Can Memes be Good for Us?

In my previous blog, I made the statement that I would try to talk more about stale memes, yet in order to avoid further perpetuating that already boring strand of thought, I figured I would scrap that topic in favor of a much more interesting one.

Given the state of modern meme culture, it’s not difficult to understand why memes usually given such a bad rap. After all, memes, while funny, seem petty, obnoxious, and stupid. How are little pictures with jokes supposed to be considered any other way? Yet despite the negative light they’re given, memes, because of the way they allow us to share feelings, might actually be able to help us out.

Everyone knows that life is stressful, but memes, because of how they transfer feelings, may allow us to cope with it. Most people can relate to the dreadful feeling of being alone in something – how insecure and awful it is to have no validation that your thoughts are in any way relevant – and living alone in this insecure fashion could be seriously detrimental to one’s mental health; however, memes may be able to help us avoid living in this way. As blogger Rose Payne explains, “Some of the most common memes on [Memebridge] are related to feeling overwhelmed, anxious or depressed. This acceptance and validation of not feeling great all the time is essential” In this statement, Payne shares how viewing memes can be beneficial through the way memes allow us to accept the idea that not everything is always ok. By understanding through memes that others share the same weaknesses and anxieties that we do, we can be more confident in ourselves. This can help us avoid becoming seriously depressed by giving us the affirmation that we’re not all that different from everyone else.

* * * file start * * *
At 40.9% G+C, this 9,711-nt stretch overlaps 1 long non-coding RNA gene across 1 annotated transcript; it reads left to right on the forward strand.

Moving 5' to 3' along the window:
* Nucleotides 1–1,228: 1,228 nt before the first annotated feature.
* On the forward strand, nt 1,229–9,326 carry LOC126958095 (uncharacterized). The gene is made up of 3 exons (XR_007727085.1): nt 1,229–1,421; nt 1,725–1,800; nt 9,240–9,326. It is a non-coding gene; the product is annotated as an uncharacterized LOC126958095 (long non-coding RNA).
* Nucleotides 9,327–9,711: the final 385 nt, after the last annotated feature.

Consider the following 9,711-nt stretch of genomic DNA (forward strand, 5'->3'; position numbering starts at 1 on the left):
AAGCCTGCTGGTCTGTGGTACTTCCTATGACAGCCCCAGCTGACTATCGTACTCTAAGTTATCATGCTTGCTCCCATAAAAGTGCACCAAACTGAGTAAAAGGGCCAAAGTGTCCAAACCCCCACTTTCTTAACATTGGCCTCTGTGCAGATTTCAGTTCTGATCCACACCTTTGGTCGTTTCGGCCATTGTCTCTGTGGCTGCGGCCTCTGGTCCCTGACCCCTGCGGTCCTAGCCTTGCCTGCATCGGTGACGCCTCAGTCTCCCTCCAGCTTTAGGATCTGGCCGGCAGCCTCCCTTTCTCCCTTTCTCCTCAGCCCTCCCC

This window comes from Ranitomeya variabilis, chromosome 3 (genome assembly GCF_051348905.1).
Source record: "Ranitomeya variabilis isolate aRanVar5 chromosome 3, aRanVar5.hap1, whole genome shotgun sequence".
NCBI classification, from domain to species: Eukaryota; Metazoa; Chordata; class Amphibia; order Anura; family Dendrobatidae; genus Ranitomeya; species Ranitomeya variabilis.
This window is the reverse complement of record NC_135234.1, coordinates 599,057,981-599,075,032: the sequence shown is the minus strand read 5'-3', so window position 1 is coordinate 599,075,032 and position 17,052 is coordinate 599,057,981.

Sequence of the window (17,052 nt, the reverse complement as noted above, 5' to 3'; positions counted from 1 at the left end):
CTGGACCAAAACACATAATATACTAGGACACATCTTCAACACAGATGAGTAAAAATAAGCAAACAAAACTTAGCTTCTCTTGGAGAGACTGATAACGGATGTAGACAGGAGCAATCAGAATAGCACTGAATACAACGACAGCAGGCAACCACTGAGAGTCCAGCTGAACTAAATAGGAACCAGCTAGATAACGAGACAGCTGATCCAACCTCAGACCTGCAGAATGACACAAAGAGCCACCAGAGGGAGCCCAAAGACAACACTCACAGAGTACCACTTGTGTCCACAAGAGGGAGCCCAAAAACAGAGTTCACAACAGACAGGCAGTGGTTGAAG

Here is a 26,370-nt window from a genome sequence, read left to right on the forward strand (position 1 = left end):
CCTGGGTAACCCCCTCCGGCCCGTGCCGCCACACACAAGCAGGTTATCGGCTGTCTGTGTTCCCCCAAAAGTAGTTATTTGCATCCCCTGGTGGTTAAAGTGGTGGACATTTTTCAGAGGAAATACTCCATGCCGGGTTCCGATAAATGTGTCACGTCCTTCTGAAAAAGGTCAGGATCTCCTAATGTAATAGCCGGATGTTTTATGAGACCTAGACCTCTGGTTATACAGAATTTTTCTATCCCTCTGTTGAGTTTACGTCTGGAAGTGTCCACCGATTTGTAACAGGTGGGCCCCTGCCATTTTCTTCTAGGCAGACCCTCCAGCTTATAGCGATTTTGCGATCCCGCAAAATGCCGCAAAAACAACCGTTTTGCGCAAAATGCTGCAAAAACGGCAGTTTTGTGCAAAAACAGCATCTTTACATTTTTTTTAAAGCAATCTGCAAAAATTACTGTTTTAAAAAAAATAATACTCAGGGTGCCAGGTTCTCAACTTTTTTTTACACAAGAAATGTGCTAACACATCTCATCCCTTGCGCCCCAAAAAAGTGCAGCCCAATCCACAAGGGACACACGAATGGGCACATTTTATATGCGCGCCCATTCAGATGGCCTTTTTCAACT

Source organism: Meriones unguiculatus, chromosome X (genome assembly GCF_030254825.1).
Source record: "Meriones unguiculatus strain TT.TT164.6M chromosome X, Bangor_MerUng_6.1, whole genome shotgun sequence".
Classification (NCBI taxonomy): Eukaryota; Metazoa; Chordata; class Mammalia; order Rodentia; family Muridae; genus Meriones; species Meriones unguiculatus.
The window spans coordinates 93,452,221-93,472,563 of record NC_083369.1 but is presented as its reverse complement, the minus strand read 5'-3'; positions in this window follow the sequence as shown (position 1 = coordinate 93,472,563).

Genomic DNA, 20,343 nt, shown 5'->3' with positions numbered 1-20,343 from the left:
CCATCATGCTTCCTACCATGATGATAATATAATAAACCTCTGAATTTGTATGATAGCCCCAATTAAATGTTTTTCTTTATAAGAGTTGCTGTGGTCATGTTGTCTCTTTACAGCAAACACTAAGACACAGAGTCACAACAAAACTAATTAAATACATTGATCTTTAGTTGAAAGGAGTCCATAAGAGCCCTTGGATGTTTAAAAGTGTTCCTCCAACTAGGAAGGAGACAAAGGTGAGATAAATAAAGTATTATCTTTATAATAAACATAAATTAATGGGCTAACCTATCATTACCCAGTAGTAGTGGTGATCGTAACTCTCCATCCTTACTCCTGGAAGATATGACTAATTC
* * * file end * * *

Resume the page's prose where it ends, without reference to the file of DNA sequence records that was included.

By looking at memes, though they may seem silly, we can get some of the essential validation that we need. Although they may not be the cure for everything, memes can help us realize, even if we feel unrelatable, that there are people out there with the same struggles and thoughts that we have – we are not alone.

Thanks for reading!

Sincerely,

Steven

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